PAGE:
1100. Clinical Analysis of a New Telediagnostic Imaging System Piloted in Peru
Authors * Denotes Presenting Author
  1. Thomas Marini *; University of Rochester
  2. Daniel Oppenheimer; University of Rochester
  3. Timothy Baran; University of Rochester
  4. Deborah Rubens; University of Rochester
  5. Marika Toscano; University of Rochester
  6. Kathryn Drennan; University of Rochester
  7. Benjamin Castaneda; Pontifical Catholic University of Peru
In this study, we piloted a new telediagnostic ultrasound system which combines a telemedicine system and volume sweep imaging (VSI) protocols requiring no on-site radiologist or expert sonographer. This system can be deployed in low resource areas where billions of people lack access to diagnostic imaging.

Materials and Methods:
VSI is an ultrasound imaging technique in which cine clips are obtained of the target region based solely on external body landmarks through a series of simple sweeps of the probe; no advanced technical skill or ultrasound knowledge is required. The telemedicine platform used compresses and sends VSI imaging data over low bandwidth. Software installed on a tablet connected to the ultrasound machine guides the operator into uploading VSI acquisitions of the target region which are encrypted and saved to a PACS for expert interpretation at a later time. The system was piloted in Lima, Peru and the Peruvian Amazon. VSI protocols for obstetrics, abdominal right upper quadrant (RUQ), and thyroid were tested by ultrasound naive operators after less than 12 hours of training. 67 subjects were scanned; 29 with the RUQ protocol, 22 with the thyroid protocol, and 16 with the obstetrics protocol. Blinded readers interpreted the VSI acquisitions using standardized sheets detailing visualization of major structures, their confidence in estimations, and image quality.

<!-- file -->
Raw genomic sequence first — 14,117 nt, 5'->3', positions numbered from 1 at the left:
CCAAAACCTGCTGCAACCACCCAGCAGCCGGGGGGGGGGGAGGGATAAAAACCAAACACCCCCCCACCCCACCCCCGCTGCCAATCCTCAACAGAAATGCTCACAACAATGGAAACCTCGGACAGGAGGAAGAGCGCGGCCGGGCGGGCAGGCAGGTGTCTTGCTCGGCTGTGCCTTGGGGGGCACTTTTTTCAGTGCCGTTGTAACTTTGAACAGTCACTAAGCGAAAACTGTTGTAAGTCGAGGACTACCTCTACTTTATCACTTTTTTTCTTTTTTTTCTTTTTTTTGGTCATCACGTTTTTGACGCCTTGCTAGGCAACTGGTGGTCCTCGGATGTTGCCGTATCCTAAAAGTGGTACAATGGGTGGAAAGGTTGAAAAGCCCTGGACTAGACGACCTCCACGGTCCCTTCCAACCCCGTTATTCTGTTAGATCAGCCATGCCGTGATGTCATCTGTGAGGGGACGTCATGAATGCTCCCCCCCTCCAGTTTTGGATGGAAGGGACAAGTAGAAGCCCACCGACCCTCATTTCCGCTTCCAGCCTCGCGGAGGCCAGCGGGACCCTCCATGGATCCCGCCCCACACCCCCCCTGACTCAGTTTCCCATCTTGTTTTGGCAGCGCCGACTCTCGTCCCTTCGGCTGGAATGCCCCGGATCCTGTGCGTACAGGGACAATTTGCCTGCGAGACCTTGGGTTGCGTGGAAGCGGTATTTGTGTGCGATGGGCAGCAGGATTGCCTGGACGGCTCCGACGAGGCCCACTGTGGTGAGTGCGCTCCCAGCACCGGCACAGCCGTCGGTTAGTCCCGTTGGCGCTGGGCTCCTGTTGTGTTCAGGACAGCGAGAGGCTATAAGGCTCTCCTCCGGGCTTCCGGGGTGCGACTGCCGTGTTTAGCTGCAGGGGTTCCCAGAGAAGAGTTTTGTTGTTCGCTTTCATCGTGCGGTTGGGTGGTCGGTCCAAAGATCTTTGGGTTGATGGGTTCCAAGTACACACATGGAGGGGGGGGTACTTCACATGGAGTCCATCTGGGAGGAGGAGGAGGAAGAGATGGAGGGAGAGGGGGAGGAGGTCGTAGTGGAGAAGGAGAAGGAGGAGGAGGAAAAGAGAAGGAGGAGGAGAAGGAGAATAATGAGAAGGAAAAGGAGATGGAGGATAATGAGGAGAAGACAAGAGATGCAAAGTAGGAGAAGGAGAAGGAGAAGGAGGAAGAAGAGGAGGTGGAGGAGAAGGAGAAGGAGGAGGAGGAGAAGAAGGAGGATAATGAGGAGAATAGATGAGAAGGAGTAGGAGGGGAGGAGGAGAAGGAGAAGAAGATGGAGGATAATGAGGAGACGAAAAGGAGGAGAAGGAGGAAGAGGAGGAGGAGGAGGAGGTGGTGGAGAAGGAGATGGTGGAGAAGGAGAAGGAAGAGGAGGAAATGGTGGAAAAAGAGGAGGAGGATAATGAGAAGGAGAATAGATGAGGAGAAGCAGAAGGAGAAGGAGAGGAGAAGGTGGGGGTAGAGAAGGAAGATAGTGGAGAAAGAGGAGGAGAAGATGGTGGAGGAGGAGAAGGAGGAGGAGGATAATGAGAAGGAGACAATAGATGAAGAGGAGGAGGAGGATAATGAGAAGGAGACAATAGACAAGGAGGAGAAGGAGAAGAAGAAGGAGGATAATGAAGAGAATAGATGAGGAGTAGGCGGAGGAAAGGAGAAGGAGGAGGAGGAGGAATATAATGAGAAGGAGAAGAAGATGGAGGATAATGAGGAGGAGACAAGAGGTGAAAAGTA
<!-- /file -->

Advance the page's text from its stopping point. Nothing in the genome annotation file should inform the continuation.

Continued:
Overall, 96% of the exams were rated as diagnostic imaging quality. Obstetric exams showed excellent agreement on placental position and amniotic fluid volume (100%), fetal position (93%), and fetal age (93%). RUQ exams adequately visualized the liver, right kidney, and gallbladder in 85% of cases with overall moderate agreement (65-85%). Cholelithiasis and hepatic steatosis were diagnosed. Thyroid exams showed excellent visualization of the right lobe (92% with 96% agreement) and the left lobe (96% with 100% agreement). Nodules, cysts and thyroiditis were identified.

A new telediagnostic system combining a low bandwidth telemedicine system and VSI allowed adequate examination of pregnancy, RUQ, and thyroid without an on-site radiologist or expert sonographer. Deployment of the system could assist in delivering imaging to underserved regions for high quality examination of the pregnant abdomen, RUQ, and thyroid without significant medical or technical operator training.